This is it, my “Hey, kids, get off my lawn” moment. I have a good reason, though. I don’t want the kids setting fire to my lawn when they set fire to themselves.
Sure, your teen years are when you express yourself, when you start discovering who you are, when you–in simple terms–spend six years acting like a complete idiot. You’re a jerk. You talk back to your parents. You protest a war or two. It’s what you do.
Oh, wait, that’s what we did. We wore our hair too long (and sometimes didn’t wash it often enough–you know who you are). We sulked and we snuck around and we smoked a little pot (or a lot of pot. Your choice.) But we never filmed ourselves doing all this stuff, because we knew that if you left evidence, you might get caught. We sure as hell never put ourselves on the Internet doing stupid and quasi-legal things, and we never set ourselves on fire just because we could film it and SHOW THE WORLD how incredibly stupid we were. I mean–really? Who told you that self-immolation was a good way to become famous? When they say your star will burn brightly, it’s a metaphor! ˆThere’s a difference between going to Burning Man and being one.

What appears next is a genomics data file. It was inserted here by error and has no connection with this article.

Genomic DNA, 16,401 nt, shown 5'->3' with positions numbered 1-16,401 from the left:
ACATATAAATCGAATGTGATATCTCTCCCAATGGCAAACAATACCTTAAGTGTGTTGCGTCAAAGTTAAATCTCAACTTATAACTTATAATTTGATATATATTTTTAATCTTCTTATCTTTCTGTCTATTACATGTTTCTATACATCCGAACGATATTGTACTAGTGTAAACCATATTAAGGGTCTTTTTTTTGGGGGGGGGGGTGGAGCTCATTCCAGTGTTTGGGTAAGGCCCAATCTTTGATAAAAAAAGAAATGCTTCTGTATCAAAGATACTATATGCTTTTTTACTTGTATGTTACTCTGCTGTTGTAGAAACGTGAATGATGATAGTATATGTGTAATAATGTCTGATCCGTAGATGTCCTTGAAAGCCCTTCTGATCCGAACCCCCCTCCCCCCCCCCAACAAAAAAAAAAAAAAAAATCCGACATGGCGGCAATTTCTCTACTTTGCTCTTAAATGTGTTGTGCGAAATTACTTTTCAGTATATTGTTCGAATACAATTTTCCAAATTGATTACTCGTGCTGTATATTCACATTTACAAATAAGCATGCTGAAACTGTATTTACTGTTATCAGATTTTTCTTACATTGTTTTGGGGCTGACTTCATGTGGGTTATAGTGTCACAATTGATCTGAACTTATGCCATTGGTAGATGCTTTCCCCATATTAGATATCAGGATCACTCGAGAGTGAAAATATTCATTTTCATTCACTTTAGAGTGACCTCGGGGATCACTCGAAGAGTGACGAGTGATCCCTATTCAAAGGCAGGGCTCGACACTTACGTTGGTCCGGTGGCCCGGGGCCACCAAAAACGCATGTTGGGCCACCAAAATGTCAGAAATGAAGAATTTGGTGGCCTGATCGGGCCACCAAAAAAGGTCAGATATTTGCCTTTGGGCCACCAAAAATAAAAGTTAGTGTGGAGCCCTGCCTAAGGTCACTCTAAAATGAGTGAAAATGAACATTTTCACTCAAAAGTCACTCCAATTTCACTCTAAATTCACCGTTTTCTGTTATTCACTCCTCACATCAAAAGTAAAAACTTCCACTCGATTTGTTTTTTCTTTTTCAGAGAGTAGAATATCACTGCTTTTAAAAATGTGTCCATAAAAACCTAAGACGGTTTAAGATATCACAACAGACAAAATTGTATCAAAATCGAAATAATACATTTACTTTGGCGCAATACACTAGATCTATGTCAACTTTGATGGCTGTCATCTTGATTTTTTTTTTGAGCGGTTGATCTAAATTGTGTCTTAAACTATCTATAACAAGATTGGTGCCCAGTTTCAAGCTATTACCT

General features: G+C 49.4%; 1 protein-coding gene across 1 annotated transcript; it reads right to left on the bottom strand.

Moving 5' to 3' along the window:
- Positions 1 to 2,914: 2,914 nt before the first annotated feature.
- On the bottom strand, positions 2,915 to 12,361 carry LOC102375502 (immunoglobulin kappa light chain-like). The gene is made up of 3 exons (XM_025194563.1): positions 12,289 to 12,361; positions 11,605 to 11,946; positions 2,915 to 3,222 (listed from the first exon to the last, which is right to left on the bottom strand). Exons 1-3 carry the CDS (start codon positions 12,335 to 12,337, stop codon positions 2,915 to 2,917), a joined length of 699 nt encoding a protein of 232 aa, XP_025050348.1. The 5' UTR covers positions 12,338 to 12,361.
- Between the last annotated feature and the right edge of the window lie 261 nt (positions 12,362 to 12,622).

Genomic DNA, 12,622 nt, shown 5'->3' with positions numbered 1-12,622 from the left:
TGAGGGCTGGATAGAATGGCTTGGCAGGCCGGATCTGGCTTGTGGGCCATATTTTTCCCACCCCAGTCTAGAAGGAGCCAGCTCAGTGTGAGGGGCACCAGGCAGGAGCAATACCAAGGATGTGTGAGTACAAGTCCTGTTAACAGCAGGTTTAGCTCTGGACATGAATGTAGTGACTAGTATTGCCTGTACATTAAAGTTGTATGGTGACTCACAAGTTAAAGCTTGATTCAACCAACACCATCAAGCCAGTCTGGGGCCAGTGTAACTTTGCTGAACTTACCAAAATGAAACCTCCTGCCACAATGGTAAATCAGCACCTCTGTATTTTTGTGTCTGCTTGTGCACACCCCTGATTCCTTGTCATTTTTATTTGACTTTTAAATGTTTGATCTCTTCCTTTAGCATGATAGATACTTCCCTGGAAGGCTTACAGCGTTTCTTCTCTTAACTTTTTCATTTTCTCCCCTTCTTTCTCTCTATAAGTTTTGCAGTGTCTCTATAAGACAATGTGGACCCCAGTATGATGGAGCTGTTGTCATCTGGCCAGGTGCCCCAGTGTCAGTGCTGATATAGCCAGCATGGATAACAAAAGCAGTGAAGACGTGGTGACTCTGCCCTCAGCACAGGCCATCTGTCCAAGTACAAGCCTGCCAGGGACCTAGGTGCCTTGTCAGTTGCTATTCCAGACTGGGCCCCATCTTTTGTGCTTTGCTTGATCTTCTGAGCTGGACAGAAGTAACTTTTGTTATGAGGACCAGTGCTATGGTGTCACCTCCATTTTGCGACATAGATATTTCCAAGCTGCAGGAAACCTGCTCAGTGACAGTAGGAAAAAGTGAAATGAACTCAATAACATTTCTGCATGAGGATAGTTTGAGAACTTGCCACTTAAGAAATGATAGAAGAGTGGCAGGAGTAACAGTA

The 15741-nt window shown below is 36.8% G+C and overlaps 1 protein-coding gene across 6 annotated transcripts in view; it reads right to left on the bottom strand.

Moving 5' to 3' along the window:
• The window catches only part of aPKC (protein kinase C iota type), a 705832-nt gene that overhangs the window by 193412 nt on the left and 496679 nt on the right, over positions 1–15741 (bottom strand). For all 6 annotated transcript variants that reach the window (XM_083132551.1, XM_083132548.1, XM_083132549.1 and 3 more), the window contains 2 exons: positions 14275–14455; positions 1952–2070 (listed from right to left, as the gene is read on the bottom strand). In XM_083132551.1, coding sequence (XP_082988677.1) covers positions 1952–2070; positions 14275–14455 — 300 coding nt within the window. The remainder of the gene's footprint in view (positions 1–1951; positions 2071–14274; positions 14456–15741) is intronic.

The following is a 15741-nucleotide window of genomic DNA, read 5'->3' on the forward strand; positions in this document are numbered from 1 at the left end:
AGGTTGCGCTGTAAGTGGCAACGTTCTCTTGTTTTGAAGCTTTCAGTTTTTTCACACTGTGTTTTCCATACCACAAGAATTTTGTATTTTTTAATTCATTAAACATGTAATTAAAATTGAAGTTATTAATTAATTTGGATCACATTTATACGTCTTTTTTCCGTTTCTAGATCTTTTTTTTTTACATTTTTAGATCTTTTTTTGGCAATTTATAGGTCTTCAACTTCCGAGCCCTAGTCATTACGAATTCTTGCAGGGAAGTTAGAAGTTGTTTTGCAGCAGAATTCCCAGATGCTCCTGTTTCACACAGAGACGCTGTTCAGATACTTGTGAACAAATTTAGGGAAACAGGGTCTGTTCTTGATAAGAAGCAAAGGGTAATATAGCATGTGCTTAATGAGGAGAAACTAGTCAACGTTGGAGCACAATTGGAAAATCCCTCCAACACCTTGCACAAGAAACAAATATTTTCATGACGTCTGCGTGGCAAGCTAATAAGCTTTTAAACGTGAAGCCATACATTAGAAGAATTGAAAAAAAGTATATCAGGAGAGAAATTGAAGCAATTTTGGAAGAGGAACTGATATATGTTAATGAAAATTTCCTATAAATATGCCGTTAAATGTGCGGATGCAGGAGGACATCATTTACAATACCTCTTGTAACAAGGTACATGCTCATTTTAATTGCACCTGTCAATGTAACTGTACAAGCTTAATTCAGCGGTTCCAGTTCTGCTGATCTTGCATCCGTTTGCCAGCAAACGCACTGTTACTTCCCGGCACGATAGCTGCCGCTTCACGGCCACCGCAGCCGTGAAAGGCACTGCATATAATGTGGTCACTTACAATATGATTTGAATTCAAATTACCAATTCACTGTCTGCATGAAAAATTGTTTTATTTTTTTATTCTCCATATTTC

But then again, maybe this is all for the best. Because in a few years, when you’re looking to get married and (God help us all) have kids, your prospective mates will check out your Internet history, because, well, your entire life is on the web, so why not? (Don’t complain you have no privacy if you live like a reality show celebutante.) And your future spouse will see that, once upon a time, you jumped into a swimming pool to put out a person who was on fire, and lo and behold that person was you. And you had done it on purpose. And your future spouse will delete your number and marry some kid who isn’t a suicidal loser.
So, yes, please, stay off of my lawn. My fire insurance won’t cover you. And while you’re at it, stay out of my swimming pool, too. The pool guy doesn’t come until Friday and I don’t want to have to skim your ashes out of the water.